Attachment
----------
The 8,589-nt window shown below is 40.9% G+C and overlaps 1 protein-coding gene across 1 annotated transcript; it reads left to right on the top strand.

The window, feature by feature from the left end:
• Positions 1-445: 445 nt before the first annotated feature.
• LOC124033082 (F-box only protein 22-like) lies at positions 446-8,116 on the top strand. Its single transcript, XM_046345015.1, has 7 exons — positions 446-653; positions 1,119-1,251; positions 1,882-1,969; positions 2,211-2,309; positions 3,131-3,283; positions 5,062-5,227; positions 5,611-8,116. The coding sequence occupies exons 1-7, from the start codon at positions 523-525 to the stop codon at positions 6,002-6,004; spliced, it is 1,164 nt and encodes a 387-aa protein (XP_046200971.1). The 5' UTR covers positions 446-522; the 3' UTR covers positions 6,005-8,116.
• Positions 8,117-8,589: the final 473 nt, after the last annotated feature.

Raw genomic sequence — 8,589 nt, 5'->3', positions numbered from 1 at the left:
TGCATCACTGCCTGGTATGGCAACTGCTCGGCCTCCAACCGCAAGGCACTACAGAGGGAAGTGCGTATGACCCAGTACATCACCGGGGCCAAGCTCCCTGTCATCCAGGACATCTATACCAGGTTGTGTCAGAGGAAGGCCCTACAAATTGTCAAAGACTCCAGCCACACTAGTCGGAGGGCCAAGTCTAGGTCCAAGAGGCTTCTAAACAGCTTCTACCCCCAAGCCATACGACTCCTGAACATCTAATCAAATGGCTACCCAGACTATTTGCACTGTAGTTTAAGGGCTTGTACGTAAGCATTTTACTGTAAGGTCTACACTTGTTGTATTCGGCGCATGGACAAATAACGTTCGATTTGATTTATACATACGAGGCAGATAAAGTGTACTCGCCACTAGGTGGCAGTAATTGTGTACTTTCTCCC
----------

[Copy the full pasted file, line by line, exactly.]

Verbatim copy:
The 8,589-nt window shown below is 40.9% G+C and overlaps 1 protein-coding gene across 1 annotated transcript; it reads left to right on the top strand.

The window, feature by feature from the left end:
• Positions 1-445: 445 nt before the first annotated feature.
• LOC124033082 (F-box only protein 22-like) lies at positions 446-8,116 on the top strand. Its single transcript, XM_046345015.1, has 7 exons — positions 446-653; positions 1,119-1,251; positions 1,882-1,969; positions 2,211-2,309; positions 3,131-3,283; positions 5,062-5,227; positions 5,611-8,116. The coding sequence occupies exons 1-7, from the start codon at positions 523-525 to the stop codon at positions 6,002-6,004; spliced, it is 1,164 nt and encodes a 387-aa protein (XP_046200971.1). The 5' UTR covers positions 446-522; the 3' UTR covers positions 6,005-8,116.
• Positions 8,117-8,589: the final 473 nt, after the last annotated feature.

Raw genomic sequence — 8,589 nt, 5'->3', positions numbered from 1 at the left:
TGCATCACTGCCTGGTATGGCAACTGCTCGGCCTCCAACCGCAAGGCACTACAGAGGGAAGTGCGTATGACCCAGTACATCACCGGGGCCAAGCTCCCTGTCATCCAGGACATCTATACCAGGTTGTGTCAGAGGAAGGCCCTACAAATTGTCAAAGACTCCAGCCACACTAGTCGGAGGGCCAAGTCTAGGTCCAAGAGGCTTCTAAACAGCTTCTACCCCCAAGCCATACGACTCCTGAACATCTAATCAAATGGCTACCCAGACTATTTGCACTGTAGTTTAAGGGCTTGTACGTAAGCATTTTACTGTAAGGTCTACACTTGTTGTATTCGGCGCATGGACAAATAACGTTCGATTTGATTTATACATACGAGGCAGATAAAGTGTACTCGCCACTAGGTGGCAGTAATTGTGTACTTTCTCCC